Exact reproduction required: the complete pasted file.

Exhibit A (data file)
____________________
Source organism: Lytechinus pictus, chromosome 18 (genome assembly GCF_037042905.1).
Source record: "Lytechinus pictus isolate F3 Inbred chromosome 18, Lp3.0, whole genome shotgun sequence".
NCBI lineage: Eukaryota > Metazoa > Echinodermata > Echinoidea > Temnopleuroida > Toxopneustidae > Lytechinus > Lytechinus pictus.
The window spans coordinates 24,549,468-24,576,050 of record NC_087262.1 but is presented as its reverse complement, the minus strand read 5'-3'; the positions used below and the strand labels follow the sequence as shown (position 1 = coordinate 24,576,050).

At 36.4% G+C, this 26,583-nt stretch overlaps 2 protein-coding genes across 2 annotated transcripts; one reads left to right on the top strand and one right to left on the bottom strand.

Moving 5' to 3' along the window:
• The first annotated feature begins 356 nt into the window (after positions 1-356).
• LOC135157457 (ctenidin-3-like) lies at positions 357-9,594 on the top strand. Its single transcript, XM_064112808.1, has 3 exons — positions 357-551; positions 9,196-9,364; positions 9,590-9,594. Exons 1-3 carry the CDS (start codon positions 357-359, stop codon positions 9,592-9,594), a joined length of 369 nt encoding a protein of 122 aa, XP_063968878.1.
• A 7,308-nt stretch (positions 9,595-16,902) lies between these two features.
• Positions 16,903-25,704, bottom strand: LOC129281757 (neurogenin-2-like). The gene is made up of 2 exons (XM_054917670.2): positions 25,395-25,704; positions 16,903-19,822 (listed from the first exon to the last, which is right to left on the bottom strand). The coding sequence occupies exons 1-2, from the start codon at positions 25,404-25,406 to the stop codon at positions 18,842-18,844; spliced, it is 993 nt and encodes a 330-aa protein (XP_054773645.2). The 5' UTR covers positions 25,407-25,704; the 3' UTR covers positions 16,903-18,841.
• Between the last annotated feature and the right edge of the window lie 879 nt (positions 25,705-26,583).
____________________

Source organism: Lytechinus pictus, chromosome 18 (genome assembly GCF_037042905.1).
Source record: "Lytechinus pictus isolate F3 Inbred chromosome 18, Lp3.0, whole genome shotgun sequence".
NCBI lineage: Eukaryota > Metazoa > Echinodermata > Echinoidea > Temnopleuroida > Toxopneustidae > Lytechinus > Lytechinus pictus.
The window spans coordinates 24,549,468-24,576,050 of record NC_087262.1 but is presented as its reverse complement, the minus strand read 5'-3'; the positions used below and the strand labels follow the sequence as shown (position 1 = coordinate 24,576,050).

At 36.4% G+C, this 26,583-nt stretch overlaps 2 protein-coding genes across 2 annotated transcripts; one reads left to right on the top strand and one right to left on the bottom strand.

Moving 5' to 3' along the window:
• The first annotated feature begins 356 nt into the window (after positions 1-356).
• LOC135157457 (ctenidin-3-like) lies at positions 357-9,594 on the top strand. Its single transcript, XM_064112808.1, has 3 exons — positions 357-551; positions 9,196-9,364; positions 9,590-9,594. Exons 1-3 carry the CDS (start codon positions 357-359, stop codon positions 9,592-9,594), a joined length of 369 nt encoding a protein of 122 aa, XP_063968878.1.
• A 7,308-nt stretch (positions 9,595-16,902) lies between these two features.
• Positions 16,903-25,704, bottom strand: LOC129281757 (neurogenin-2-like). The gene is made up of 2 exons (XM_054917670.2): positions 25,395-25,704; positions 16,903-19,822 (listed from the first exon to the last, which is right to left on the bottom strand). The coding sequence occupies exons 1-2, from the start codon at positions 25,404-25,406 to the stop codon at positions 18,842-18,844; spliced, it is 993 nt and encodes a 330-aa protein (XP_054773645.2). The 5' UTR covers positions 25,407-25,704; the 3' UTR covers positions 16,903-18,841.
• Between the last annotated feature and the right edge of the window lie 879 nt (positions 25,705-26,583).